Four months after 1.0 release, motranslator 1.1 is out. If you happen to use it for untrusted data, this might be as well called security release, though this is still not good idea until we remove usage of eval() used to evaluate plural formula.
  • Live dmesg following
  • WineTricks has seen a massive amount of improvements this year
    WineTricks has seen allot of development recently, some of the notable changes are better IE 8 support, MetaTrader 4 support, Kindle improvements, Russian translation, A new self update function and a massive amount of other fixes and updates. The full changelog sense February 2016 and August 2016 is provided below with a download link to get the latest release.
  • Sunless Sea expansion Zubmariner releases on October 11th with Linux support
    Sunless Sea is about to get bigger, as Zubmariner has been confirmed for release on October 11th with Linux support.
  • Agenda, control an organization trying to take over the world in this strategy game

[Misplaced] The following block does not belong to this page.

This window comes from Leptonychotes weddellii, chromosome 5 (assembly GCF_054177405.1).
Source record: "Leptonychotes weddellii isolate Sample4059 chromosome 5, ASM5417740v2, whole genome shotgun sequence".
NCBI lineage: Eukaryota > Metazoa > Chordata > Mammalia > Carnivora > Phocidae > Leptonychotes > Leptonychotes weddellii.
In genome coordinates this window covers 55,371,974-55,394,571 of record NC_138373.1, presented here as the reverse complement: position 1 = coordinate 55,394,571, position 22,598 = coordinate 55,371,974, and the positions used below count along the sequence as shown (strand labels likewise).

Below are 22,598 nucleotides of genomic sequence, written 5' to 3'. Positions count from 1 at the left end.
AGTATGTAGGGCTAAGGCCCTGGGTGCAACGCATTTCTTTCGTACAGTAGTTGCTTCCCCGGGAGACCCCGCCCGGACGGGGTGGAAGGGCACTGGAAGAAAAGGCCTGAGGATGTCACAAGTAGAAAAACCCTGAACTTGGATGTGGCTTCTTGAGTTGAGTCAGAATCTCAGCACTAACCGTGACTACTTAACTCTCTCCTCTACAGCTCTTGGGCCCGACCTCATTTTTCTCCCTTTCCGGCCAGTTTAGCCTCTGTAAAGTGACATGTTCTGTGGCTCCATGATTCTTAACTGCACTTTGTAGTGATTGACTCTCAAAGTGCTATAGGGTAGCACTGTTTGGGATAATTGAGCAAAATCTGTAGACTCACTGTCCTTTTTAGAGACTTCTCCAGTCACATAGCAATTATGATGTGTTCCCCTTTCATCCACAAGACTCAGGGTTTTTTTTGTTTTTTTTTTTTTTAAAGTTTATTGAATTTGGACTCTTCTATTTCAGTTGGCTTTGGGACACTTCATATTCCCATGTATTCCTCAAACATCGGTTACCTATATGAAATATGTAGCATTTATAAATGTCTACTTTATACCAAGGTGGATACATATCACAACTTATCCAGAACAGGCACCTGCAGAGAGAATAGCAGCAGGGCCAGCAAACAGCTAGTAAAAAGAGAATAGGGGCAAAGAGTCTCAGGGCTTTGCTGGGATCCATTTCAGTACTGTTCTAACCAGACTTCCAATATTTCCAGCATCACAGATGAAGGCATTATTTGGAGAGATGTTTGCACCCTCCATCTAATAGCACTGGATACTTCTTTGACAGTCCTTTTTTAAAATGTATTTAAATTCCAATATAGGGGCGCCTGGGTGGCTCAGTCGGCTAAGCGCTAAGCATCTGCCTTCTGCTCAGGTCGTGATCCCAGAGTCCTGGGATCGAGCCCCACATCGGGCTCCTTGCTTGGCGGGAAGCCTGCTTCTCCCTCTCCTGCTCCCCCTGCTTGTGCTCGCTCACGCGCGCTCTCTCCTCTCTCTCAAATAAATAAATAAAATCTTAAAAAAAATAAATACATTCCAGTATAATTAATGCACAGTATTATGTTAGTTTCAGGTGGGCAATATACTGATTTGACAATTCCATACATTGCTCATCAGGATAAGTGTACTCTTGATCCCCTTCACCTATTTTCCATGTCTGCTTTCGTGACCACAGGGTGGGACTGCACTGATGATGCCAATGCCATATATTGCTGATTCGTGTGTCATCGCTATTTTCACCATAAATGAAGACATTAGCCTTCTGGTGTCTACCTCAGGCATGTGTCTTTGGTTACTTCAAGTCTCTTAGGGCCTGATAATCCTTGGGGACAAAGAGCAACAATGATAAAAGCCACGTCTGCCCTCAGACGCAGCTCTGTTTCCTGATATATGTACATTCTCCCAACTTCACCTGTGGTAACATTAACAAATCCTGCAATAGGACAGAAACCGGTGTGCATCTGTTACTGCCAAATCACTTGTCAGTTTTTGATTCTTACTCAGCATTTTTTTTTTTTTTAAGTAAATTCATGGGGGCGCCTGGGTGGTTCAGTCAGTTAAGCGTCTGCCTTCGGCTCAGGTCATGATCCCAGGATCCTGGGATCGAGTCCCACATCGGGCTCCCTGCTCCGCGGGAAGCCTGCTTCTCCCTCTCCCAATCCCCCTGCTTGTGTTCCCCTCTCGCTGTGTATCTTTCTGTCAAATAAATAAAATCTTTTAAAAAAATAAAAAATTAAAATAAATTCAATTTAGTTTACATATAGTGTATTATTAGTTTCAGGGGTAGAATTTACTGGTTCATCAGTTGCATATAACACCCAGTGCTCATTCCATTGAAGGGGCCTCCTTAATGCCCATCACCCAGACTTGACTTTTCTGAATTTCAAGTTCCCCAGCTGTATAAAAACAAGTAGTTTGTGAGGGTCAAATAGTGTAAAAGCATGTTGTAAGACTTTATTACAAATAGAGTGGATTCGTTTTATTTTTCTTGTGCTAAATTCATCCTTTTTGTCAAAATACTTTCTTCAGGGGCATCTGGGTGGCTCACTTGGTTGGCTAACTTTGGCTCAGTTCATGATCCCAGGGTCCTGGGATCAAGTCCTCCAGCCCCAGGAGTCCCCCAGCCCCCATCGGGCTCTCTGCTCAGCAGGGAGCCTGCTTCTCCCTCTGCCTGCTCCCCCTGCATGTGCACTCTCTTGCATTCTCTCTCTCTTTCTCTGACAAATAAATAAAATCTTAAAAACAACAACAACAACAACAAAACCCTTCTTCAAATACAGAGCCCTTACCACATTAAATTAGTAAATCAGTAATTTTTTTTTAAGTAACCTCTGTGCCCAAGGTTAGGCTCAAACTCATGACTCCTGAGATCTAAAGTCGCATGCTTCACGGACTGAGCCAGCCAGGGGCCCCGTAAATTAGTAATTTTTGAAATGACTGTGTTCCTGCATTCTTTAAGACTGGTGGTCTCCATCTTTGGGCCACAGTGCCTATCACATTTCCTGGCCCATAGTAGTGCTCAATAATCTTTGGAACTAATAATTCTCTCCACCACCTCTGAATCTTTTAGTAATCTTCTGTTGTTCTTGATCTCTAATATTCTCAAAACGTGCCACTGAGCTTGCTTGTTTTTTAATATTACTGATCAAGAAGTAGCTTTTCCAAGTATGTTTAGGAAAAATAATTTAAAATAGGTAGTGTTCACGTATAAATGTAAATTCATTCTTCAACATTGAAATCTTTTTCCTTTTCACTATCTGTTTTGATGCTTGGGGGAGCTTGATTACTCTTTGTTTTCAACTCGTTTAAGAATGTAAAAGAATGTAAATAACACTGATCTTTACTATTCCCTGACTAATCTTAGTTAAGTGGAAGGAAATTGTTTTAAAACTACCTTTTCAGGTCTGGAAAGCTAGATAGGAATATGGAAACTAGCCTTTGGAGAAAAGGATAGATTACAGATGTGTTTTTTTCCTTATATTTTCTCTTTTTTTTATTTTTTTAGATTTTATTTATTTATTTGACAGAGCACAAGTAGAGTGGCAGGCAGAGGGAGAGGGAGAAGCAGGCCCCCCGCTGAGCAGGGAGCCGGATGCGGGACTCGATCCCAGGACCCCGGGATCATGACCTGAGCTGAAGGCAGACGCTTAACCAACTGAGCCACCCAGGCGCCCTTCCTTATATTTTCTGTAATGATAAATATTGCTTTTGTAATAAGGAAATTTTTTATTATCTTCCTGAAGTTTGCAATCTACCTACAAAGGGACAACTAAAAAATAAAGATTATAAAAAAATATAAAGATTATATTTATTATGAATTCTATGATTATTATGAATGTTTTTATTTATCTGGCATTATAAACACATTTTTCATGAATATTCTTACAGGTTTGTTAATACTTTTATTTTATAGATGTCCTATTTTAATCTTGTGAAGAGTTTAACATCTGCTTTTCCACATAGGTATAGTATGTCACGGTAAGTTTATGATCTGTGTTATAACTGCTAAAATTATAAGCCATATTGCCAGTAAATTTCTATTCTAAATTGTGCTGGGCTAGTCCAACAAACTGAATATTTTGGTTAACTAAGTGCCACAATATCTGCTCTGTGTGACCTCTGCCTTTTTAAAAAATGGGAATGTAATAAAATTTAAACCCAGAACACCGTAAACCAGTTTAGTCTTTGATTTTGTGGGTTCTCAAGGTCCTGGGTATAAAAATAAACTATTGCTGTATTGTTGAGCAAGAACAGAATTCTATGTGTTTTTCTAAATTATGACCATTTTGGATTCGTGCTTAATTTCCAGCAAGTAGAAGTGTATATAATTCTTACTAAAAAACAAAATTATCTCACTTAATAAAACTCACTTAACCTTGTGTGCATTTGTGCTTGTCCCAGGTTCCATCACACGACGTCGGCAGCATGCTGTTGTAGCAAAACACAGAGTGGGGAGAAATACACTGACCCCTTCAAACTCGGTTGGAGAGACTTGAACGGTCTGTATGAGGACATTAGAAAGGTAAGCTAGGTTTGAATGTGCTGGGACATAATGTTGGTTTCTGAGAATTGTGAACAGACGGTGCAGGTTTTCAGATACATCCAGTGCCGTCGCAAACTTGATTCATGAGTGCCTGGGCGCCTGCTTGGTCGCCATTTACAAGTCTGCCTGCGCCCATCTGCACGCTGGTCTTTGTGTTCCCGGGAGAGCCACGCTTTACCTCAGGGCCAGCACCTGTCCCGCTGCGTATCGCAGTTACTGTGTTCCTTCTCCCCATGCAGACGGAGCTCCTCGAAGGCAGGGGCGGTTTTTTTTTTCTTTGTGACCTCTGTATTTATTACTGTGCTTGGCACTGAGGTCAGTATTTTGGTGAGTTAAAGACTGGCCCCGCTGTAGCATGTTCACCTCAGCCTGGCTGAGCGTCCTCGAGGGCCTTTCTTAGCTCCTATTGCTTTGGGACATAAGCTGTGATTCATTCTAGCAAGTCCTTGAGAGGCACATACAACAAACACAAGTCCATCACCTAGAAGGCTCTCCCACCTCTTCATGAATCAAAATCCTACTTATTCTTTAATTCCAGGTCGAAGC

• Clarity (Vector Design) Icon Theme for Linux Desktop’s
    Clarity Icon Theme is completely different from other icon themes because its purly based on Vector design. This theme is based on AwOken and Token, lots of shapes and basic color pallete was taken from these icons. Few icons was taken from Raphael. used some shapes from OpenClipart, Wikipedia, Humanity and AnyColorYouLike Themes. The rest of icons designed by developer by simplifying existed icons or logos. Two types of fonts used Impact and Cheboygan.
  • GUADEC 2016
    I have just returned from our annual users and developers conference. This years’ GUADEC has taken place in the lovely Karlsruhe, Germany. It once again was a fantastic opportunity to gather everyone who works pretty hard to make our desktop and platform the best out there. :)
  • GUADEC 2016, Karlsruhe
    Nice thing this year was that almost everyone was staying in the same place, or close; this favoured social gatherings even more than in the previous years. This was also helped by the organized events, every evenings, from barbecue to picnic, from local student-run bar to beer garden (thanks Centricular), and more. And during the days? Interesting talks of course, like the one offered by Rosanna about how the foundation runs (and how crazy is the US bank system), or the Builder update by Christian, and team meetings.